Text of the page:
The global economic cycle has taken us on many roller coaster rides. From boom to bust, investors have watched trillions of dollars appear and then disappear even more quickly.
As the economic landscape continually changes, the type of leader needed to guide a company also changes.
The team at executive search firm Russell Reynolds examined the type of characteristics needed by CFOs during times of economic booms and busts.
The survey compared 129 CFOs against a broader database of executives. Researchers examined 60 commonly accepted psychological scales from well-validated leadership assessments to “understand on which scales the CFOs showed statistical differences from the other populations.”
Using that information they put together a list of traits that demonstrates how different types of CFOs work best during certain economic conditions.
“When we looked at the psychometric data from CFOs we’d assessed at different points in the economic cycle, some fascinating observations emerged,” Russell Reynolds CFO expert Jenna Fisher told Business Insider. “From 2003 to 2007, when the waters were relatively smooth, the CFOs being hired were fairly low-key and not averse to taking a bit of risk. During the recession, though, firms recruited a new breed of take-charge CFO — a bolder, more ambitious, more imaginative, more dynamic leader.”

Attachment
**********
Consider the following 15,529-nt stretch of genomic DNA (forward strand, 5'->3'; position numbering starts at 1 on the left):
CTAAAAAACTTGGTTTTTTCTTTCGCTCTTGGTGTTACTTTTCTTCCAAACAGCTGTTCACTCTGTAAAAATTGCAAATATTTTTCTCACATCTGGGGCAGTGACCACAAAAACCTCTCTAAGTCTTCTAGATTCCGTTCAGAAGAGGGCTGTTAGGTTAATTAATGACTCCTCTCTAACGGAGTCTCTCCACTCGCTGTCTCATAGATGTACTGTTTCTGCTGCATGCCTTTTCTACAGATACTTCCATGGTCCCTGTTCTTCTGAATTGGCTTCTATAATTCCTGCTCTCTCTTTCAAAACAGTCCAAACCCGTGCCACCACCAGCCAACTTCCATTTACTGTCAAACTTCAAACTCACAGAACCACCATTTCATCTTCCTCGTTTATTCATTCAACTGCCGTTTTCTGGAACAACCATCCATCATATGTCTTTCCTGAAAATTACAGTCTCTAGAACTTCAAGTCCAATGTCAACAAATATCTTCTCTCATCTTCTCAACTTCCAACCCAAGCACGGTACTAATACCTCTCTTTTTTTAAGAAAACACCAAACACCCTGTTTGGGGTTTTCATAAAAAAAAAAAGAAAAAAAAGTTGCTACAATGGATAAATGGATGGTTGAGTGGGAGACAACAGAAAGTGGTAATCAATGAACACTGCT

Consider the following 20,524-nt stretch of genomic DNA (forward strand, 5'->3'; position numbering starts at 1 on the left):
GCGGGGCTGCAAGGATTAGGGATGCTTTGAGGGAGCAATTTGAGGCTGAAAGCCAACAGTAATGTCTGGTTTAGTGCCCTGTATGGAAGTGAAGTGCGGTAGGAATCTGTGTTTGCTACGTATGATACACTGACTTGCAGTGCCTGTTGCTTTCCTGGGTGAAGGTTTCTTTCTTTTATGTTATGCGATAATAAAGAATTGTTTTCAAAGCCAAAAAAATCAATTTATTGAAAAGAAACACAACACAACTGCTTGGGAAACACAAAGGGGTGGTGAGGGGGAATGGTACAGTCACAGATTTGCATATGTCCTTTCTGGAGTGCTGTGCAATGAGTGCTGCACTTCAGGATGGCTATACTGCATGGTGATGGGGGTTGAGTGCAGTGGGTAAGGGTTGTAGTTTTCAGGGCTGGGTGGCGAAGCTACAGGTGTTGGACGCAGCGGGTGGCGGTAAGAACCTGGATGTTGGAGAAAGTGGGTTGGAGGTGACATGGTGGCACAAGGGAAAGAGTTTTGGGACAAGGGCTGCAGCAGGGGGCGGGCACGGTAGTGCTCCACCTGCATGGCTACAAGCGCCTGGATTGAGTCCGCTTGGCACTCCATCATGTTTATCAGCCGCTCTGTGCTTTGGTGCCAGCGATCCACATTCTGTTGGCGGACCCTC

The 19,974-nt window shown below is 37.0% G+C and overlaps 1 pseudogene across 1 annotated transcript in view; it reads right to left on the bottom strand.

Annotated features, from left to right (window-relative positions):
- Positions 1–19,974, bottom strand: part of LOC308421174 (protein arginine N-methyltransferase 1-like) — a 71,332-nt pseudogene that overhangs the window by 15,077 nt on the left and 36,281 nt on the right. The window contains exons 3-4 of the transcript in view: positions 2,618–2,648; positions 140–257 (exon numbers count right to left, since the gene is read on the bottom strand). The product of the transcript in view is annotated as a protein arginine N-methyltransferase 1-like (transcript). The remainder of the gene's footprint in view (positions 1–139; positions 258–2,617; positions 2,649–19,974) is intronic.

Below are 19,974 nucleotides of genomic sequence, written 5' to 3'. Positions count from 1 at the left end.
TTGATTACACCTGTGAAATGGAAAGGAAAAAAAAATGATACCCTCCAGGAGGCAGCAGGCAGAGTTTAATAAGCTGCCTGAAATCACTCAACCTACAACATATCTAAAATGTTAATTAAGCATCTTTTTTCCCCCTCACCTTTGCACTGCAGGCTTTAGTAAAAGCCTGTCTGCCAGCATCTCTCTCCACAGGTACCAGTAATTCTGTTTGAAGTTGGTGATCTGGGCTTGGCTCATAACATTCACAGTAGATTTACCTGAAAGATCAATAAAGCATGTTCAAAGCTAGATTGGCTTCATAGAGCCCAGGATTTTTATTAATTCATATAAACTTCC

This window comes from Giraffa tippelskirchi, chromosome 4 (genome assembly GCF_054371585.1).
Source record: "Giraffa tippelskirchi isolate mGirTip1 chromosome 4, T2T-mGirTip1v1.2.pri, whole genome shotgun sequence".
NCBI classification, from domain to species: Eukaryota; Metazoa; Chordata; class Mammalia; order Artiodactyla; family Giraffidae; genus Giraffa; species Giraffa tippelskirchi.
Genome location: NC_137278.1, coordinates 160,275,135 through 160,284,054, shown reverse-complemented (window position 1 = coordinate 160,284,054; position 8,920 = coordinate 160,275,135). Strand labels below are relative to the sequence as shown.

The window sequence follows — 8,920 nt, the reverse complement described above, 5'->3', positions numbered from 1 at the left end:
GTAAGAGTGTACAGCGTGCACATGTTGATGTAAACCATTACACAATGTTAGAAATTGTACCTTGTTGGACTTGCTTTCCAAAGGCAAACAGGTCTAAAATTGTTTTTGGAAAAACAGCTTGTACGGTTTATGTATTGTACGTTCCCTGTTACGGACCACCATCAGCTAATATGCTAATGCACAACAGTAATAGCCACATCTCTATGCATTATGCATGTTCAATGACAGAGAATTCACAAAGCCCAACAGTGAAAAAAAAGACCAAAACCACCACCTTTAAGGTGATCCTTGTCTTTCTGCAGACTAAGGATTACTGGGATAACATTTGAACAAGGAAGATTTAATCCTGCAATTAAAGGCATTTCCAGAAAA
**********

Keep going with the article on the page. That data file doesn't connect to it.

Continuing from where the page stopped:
She added, “Interestingly, though, post-recession organizations are targeting CFOs with more conservative DNA — more perfectionistic, detail oriented, and diligent — hoping to prevent a recurrence of the oversights that led us into the financial crisis in the first place.”
The report concludes that we may attribute this trend to the recent rise of the qualified accountant as CFO. “However, we see this characteristic manifested even among advisor CFOs (former bankers, consultants, and the like) and thus also attribute this movement to ever greater regulatory pressure for CFOs to be absolutely crisp on the details.”
If you want to effectively lead your company for years, it’s clear you need to be adaptive in various economic climates.
This article is published in collaboration with Business Insider. Publication does not imply endorsement of views by the World Economic Forum.
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Author: James Kosur is the C-suite editor at Business Insider.
Image: A Businesswoman is silhouetted. REUTERS/Christian Hartmann.